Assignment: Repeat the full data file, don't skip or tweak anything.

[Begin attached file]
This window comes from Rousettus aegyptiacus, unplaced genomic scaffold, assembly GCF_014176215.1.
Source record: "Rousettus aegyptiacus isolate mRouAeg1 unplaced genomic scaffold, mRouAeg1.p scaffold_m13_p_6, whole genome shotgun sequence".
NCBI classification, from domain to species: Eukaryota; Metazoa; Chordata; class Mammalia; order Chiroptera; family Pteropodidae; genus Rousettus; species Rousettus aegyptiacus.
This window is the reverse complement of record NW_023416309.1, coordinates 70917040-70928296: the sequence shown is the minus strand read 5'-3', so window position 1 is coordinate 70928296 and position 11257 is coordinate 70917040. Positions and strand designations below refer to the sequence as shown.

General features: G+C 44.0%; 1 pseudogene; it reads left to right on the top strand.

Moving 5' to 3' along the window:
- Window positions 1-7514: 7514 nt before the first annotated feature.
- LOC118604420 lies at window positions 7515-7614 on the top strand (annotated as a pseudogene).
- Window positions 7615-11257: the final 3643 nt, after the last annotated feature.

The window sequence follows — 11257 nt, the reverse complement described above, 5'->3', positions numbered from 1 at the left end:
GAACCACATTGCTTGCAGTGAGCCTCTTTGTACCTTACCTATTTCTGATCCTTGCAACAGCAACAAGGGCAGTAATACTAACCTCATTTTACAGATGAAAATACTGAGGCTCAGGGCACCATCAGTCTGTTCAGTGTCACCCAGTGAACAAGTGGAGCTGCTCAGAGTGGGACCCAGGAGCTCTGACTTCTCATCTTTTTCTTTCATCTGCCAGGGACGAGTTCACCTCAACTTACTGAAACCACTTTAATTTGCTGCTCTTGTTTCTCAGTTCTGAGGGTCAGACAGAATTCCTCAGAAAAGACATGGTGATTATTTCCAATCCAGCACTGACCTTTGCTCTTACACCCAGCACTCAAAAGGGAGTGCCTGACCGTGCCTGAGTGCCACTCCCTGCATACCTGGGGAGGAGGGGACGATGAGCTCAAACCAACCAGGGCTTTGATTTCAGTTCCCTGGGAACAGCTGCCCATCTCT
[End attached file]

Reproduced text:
This window comes from Rousettus aegyptiacus, unplaced genomic scaffold, assembly GCF_014176215.1.
Source record: "Rousettus aegyptiacus isolate mRouAeg1 unplaced genomic scaffold, mRouAeg1.p scaffold_m13_p_6, whole genome shotgun sequence".
NCBI classification, from domain to species: Eukaryota; Metazoa; Chordata; class Mammalia; order Chiroptera; family Pteropodidae; genus Rousettus; species Rousettus aegyptiacus.
This window is the reverse complement of record NW_023416309.1, coordinates 70917040-70928296: the sequence shown is the minus strand read 5'-3', so window position 1 is coordinate 70928296 and position 11257 is coordinate 70917040. Positions and strand designations below refer to the sequence as shown.

General features: G+C 44.0%; 1 pseudogene; it reads left to right on the top strand.

Moving 5' to 3' along the window:
- Window positions 1-7514: 7514 nt before the first annotated feature.
- LOC118604420 lies at window positions 7515-7614 on the top strand (annotated as a pseudogene).
- Window positions 7615-11257: the final 3643 nt, after the last annotated feature.

The window sequence follows — 11257 nt, the reverse complement described above, 5'->3', positions numbered from 1 at the left end:
GAACCACATTGCTTGCAGTGAGCCTCTTTGTACCTTACCTATTTCTGATCCTTGCAACAGCAACAAGGGCAGTAATACTAACCTCATTTTACAGATGAAAATACTGAGGCTCAGGGCACCATCAGTCTGTTCAGTGTCACCCAGTGAACAAGTGGAGCTGCTCAGAGTGGGACCCAGGAGCTCTGACTTCTCATCTTTTTCTTTCATCTGCCAGGGACGAGTTCACCTCAACTTACTGAAACCACTTTAATTTGCTGCTCTTGTTTCTCAGTTCTGAGGGTCAGACAGAATTCCTCAGAAAAGACATGGTGATTATTTCCAATCCAGCACTGACCTTTGCTCTTACACCCAGCACTCAAAAGGGAGTGCCTGACCGTGCCTGAGTGCCACTCCCTGCATACCTGGGGAGGAGGGGACGATGAGCTCAAACCAACCAGGGCTTTGATTTCAGTTCCCTGGGAACAGCTGCCCATCTCT